Bell and his wife Mabel funded AEA, incorporated October 1907. Curtiss was appointed director of experiments with a salary of $5,000—today worth $130,000. Months later Curtiss built June Bug. AEA had arranged for him to fly it in the Scientific American Trophy contest.
June’s Bug’s flight coincided with the Wright brothers practicing flights in a field outside Dayton, their first public demonstrations. Soon Wilbur shipped out to France. He impressed tens of thousands over six months in Le Mans, southwest of Paris, by flying his Wright Flyer in figure eights and soaring higher than 100 feet, followed by more exhibitions south in Pau. He secured a French government contract to supply a few Wright Flyers and train pilots.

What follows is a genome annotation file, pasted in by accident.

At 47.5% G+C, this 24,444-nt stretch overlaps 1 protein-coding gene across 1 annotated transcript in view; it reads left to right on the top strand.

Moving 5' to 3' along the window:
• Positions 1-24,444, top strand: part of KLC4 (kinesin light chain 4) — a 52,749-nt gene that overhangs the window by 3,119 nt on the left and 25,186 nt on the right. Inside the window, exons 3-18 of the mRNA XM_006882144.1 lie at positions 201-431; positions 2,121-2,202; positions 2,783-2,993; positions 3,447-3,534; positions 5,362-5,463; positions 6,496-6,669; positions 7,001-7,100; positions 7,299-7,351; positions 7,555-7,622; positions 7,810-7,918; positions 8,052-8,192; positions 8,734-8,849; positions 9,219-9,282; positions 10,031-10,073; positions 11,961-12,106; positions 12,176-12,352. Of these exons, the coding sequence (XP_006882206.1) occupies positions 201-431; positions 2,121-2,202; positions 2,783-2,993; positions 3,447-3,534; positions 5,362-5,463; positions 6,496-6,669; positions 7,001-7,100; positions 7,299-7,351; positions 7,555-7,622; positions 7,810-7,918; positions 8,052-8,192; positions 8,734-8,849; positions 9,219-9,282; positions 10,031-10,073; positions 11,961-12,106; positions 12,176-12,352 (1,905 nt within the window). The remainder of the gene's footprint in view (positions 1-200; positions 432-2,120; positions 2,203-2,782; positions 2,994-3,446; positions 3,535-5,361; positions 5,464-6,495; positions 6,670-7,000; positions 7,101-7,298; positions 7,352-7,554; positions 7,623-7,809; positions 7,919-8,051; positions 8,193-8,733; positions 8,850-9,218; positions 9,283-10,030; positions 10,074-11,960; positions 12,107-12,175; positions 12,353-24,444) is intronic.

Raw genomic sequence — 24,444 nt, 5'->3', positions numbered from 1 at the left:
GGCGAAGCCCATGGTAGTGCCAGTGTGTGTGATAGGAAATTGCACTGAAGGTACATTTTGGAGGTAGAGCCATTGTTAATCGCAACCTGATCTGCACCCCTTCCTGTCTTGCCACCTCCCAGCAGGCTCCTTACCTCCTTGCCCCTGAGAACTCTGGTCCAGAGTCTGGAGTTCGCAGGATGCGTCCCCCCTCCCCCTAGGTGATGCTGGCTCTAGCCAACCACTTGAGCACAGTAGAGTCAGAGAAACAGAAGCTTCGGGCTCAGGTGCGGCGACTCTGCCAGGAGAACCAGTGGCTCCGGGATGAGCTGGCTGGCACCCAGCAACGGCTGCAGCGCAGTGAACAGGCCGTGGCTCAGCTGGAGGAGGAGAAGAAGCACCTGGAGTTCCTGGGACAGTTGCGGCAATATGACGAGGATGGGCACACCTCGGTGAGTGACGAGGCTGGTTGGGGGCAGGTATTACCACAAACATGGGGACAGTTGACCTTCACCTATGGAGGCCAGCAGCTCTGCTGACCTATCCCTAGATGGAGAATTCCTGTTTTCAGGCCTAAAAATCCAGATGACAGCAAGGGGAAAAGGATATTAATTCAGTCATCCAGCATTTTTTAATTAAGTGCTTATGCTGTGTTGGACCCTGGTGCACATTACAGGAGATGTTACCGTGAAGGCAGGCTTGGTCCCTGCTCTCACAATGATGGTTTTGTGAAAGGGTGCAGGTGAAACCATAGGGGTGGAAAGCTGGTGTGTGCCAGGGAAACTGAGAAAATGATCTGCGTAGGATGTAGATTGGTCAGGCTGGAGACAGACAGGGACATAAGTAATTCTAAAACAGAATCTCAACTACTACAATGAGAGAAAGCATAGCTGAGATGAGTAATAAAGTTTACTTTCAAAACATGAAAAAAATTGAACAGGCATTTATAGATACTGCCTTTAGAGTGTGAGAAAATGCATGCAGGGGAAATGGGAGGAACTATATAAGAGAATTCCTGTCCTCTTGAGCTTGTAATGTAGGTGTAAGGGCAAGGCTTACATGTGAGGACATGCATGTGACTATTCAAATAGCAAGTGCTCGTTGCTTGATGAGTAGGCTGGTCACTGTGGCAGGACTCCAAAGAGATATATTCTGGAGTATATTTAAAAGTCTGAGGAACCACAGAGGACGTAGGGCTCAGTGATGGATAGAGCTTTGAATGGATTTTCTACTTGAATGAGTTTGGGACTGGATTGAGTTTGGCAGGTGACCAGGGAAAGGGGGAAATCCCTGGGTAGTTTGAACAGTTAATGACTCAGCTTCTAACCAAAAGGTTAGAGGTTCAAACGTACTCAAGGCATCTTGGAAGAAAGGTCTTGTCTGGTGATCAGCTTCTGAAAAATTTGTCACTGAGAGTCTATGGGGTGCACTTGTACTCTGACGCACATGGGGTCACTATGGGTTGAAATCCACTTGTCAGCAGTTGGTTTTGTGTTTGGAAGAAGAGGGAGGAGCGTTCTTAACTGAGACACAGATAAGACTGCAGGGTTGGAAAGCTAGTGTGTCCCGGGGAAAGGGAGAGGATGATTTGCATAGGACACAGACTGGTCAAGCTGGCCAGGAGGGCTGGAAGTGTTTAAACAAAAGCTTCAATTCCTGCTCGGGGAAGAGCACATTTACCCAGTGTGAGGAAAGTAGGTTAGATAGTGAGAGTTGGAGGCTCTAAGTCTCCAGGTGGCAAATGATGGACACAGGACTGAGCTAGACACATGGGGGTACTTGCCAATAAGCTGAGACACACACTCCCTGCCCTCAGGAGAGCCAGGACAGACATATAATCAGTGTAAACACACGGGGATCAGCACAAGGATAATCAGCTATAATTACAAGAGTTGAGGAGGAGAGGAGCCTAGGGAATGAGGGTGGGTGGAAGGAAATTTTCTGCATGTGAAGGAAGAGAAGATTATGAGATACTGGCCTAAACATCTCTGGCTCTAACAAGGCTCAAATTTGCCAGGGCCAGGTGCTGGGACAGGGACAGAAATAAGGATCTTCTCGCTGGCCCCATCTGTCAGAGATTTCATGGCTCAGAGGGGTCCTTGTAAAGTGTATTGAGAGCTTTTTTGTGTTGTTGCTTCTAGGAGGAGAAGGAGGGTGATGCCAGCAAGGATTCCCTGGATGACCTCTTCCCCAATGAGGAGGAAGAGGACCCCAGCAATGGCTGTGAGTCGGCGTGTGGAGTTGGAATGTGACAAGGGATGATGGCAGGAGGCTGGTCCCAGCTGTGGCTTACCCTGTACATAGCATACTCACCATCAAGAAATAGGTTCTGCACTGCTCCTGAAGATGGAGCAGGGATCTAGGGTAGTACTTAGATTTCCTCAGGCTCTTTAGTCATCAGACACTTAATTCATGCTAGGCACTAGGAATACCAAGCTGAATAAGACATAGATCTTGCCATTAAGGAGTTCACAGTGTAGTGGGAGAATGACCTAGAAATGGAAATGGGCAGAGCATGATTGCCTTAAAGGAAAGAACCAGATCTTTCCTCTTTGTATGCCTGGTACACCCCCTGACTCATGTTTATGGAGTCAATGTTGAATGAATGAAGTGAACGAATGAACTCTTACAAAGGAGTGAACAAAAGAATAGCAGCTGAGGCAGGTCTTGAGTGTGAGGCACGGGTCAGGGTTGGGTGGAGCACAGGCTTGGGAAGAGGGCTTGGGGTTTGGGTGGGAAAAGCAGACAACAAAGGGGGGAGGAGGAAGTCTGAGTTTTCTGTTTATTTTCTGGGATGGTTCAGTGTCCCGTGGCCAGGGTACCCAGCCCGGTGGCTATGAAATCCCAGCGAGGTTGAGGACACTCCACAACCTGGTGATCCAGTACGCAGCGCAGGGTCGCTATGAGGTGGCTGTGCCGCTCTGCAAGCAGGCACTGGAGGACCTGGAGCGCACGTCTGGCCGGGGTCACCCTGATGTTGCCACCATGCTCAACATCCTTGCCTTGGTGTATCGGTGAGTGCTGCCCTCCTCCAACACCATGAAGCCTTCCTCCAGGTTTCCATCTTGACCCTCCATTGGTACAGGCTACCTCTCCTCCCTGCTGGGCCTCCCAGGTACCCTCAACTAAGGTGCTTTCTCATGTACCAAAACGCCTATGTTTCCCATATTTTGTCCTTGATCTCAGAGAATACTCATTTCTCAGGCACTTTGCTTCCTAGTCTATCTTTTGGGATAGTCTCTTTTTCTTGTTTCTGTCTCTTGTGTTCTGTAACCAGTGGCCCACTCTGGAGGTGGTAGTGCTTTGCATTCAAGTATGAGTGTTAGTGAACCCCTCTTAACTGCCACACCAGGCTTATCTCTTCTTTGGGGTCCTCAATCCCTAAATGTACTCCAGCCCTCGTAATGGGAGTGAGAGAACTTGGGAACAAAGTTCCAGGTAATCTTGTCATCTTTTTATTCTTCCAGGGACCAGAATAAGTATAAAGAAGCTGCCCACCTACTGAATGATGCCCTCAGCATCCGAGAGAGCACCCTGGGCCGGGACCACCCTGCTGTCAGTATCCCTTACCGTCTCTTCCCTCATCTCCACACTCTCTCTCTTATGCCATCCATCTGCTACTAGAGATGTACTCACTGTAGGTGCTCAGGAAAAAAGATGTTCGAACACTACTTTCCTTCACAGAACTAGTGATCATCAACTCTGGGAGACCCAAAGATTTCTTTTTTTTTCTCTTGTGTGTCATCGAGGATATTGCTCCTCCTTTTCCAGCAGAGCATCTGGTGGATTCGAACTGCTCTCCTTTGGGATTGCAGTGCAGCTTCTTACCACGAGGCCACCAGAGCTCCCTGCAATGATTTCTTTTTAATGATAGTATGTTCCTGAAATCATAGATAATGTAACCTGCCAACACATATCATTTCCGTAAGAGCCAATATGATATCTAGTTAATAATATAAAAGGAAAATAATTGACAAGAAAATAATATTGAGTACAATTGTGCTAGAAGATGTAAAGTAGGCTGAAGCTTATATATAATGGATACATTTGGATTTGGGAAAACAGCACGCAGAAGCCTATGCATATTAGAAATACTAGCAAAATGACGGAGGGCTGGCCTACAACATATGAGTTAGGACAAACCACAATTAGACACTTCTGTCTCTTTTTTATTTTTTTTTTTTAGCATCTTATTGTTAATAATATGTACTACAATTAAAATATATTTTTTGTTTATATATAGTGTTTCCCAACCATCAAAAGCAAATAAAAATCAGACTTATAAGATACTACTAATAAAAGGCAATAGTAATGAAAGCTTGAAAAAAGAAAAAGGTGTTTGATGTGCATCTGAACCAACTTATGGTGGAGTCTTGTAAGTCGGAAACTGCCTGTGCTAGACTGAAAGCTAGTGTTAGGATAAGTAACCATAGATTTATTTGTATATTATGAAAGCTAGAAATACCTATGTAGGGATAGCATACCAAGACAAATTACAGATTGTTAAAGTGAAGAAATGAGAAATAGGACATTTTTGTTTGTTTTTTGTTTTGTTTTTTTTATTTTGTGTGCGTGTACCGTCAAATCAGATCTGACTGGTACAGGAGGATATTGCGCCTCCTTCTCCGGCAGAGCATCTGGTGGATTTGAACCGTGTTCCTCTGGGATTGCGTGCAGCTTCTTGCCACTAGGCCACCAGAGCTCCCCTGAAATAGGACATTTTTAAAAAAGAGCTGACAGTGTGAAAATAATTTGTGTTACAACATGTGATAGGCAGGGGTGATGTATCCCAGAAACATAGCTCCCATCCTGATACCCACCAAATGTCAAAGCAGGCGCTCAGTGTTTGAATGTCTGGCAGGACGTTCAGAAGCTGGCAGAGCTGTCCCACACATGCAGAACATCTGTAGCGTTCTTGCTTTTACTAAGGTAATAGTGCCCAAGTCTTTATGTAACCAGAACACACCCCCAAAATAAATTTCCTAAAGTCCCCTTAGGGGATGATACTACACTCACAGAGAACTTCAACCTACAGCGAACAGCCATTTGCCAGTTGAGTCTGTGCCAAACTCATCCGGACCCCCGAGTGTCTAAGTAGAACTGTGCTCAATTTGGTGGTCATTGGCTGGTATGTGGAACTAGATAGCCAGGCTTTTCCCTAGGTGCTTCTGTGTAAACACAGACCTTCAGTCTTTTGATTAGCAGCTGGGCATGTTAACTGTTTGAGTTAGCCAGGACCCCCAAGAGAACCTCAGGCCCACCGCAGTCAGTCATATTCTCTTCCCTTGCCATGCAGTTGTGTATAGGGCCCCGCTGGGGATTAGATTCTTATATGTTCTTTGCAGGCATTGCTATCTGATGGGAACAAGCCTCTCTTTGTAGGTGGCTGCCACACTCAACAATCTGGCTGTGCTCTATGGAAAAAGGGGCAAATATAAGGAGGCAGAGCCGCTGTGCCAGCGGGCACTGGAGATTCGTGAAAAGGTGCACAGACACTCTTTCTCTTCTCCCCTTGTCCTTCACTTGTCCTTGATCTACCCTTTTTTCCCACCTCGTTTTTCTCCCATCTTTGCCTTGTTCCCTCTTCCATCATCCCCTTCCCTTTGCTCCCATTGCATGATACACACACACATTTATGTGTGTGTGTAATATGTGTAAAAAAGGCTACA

Orville took a plane to Fort Meyer, an Army base in Arlington, Virginia, across the Potomac River from Washington, D.C. He impressed Army brass looking to buy planes and have him train pilots. Orville set seven new world records—including staying aloft for more than an hour, circling the base’s parade ground an impressive fifty-seven times.
On September 17, Orville was asked to take Lt. Thomas Selfridge on a flight, sitting next to him. Orville and Selfridge soared aloft 100 feet over some 3,000 spectators and reporters. The day’s quiet was shattered when a piece of propeller snapped off with a loud crack. The plane shuddered briefly before plunging like a rock.
Orville suffered a broken leg, fractured hip, and four cracked ribs. He was hospitalized for five weeks and spent months leaning on a cane.